Sunday, 26 July 2015

You Haven't Read THAT?!

I knew a science fiction writer who had read no Stapledon and was a big Poul Anderson fan but had not read any of the latter's Time Patrol series. I am occasionally irritated by other people's surprise that I have not read a particular work of literature. What we have or have not read is partly a matter of chance and also of reading habits formed early in life.

I latched onto sf very early. Looking at comic strips before even reading them, I like cowboys but preferred men in spacesuits to men on horses - and did not like football. Why? What determines interests? They seem arbitrary. However, my deeper interests turned out to be philosophy and spirituality, the latter now expressed through Zen mediation. Perhaps sf and mythology are imaginative expressions of such interests?

I saw that there were adult paperback novels with pictures of spacemen and robots on their covers. Not sure whether I would like them, I checked out Alfred Bester and Isaac Asimov. Soon I had a list of must read authors. Heinlein and Simak were on the list but went off it. Blish was my favorite but I read his entire canon. Anderson was not on the list. It took me a long time to appreciate his works fully. Now, of course, the Anderson blog is much longer than either the Blish or the SF blog.

By publishing this blog, I have engaged in correspondence that has alerted me to the works of SM Stirling although as a rule I have not kept up with more recent sf authors.

3 comments:

  1. Kaor, Paul!

    Like you, I've read some Cowboys and Indians stories as a boy, but did not really care for them. Also, again like you, I've read comic books, partly because my parents saw them as a means of me learning how to read. More unusually, perhaps, my favorite comics were the ones by Walt Disney featuring Donald Duck, Scrooge McDuck, and Mickey Mouse (in that order).

    I must have been about 14 when I first came across fantasy and SF, and was hooked. Tolkien's THE HOBBIT and THE LORD OF THE RINGS, of course, plus some of his better successors (such as THE GAMMAGE CUP). Then came Poul Anderson, Isaac Asimov, Robert Heinlein, etc. Other SF I read early were the Mushroom Planet books (good for younger readers!).

    And, as we both know, it was Poul Anderson who very soon became my single most favorite hard SF writer. So much so that by 1971 I began buying his books in hard cover as my preference, rather than in paperbacks. And it was in 1978 that I first started corresponding with him by snail mail. He was always very kind and patient about my sometimes far too long and argumentative lettesr. And responded to every single one of the 24 letters I wrote to him!

    Isaac Asimov also made a big impression on me in my early years as an SF reader. Esp. the three original FOUNDATION books. And many of his better short stories collected in I, ROBOT and EARTH IS ROOM ENOUGH. But, after THE GODS THEMSELVES I got tired of Asimov. I found him too flat, colorless, plain, monochromatic, and weak on character development.

    And Robert Heinlein's pre STRANGER IN A STRANGE LAND books will always be worth reading, IMO. They are among his best works, esp. FIFTH COLUMN and DOUBLE STAR. Beginning with STRANGER, alas, Heinlein tragically declined as a writer. He became a bore about sex and incest!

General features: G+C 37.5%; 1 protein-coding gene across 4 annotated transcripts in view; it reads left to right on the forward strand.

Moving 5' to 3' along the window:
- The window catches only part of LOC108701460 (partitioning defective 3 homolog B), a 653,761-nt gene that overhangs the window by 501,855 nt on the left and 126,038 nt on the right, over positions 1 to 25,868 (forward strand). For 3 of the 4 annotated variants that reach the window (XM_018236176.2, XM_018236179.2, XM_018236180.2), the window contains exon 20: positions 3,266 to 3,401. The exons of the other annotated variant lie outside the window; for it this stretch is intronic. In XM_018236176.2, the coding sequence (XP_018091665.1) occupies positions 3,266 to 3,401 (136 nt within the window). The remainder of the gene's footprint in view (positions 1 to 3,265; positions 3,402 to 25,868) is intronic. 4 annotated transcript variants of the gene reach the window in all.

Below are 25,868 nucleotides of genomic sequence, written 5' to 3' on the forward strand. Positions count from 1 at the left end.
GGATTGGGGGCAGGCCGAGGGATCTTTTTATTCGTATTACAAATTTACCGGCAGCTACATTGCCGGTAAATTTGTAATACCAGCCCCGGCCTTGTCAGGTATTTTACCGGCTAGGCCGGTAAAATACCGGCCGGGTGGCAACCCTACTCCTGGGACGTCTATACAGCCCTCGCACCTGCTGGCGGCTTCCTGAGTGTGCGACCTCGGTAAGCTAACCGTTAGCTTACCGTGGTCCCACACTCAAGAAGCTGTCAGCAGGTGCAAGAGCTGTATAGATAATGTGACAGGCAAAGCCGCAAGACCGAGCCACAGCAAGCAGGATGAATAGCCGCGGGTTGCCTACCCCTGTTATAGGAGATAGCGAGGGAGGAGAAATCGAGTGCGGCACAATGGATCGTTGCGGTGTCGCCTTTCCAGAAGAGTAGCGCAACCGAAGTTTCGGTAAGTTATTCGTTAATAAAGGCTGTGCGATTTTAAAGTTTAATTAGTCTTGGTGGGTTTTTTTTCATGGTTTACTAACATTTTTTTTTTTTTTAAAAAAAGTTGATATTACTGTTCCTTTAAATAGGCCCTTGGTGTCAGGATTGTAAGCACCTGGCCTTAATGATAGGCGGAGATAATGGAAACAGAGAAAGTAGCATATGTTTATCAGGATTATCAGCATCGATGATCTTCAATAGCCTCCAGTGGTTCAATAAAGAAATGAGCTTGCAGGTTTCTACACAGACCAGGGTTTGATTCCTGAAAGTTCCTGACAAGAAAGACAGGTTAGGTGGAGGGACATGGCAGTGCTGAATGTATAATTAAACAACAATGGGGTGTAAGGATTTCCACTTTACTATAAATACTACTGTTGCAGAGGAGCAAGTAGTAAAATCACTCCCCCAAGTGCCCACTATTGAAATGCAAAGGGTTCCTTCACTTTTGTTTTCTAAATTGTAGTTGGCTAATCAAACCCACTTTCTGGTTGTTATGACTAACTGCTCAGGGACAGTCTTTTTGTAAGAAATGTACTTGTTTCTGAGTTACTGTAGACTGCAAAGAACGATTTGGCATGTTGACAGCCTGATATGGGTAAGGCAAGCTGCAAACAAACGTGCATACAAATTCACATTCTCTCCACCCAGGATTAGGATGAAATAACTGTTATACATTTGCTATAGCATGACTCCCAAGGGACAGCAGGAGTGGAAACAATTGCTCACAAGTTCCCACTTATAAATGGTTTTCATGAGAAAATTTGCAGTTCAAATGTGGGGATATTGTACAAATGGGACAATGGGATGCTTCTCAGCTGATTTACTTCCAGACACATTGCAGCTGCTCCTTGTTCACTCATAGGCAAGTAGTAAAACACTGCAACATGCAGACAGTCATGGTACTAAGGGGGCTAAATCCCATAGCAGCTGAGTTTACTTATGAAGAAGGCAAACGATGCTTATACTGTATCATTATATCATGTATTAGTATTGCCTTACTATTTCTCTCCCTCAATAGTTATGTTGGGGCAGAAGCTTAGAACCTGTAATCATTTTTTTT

Alfred Bester? I greatly like his THE STARS MY DESTINATION and THE DEMOLISHED MAN. They will continue to be well worth reading and thinking about.

    There are so many other good SF writers I have not read, alas. You mentioned Simak, whose works I have not read. At least I have read some of James Blish's books. And I'm certainly glad you took a chance with my recommendation that you try S.M. Stirling's works. And I'm very glad you like his books.

    Sean

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  2. Sean,
    Thank you for your comparable reading history. I have returned to comics, alongside prose fiction, because the sequential art story telling medium has grown up over the decades - and apparently always did address adults in France and other Continental European countries. As an example, Dick Grayson, the former "Boy Wonder," is now an adult with a different costumed identity, an independent career and the problems associated with male-female relationships and his successor was brutally murdered by the Joker who also put Barbara Gordon in a wheelchair (thanks to Alan Moore).
    Of course, returning to comics (more properly called "graphics") in no way means turning away from prose fiction by Anderson, Stirling etc.
    Paul.

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    Replies
    1. Kaor, Paul!

      I certainly have no objection to readers like you also liking "grown up" comic books (or graphic books). But, aside from my lingering fondness for Donald Duck and Scrooge McDuck, they are not really cup of tea. But, I had not known the Boy Wonder struck out as an independent hero. (Smiles)

      My primary interest continues to lie with good fantasy and hard SF. Varied sometimes with poetry like the verses of Rudyard Kipling (or even Poul Anderson and JRR Tolkien's poems).

      Sean

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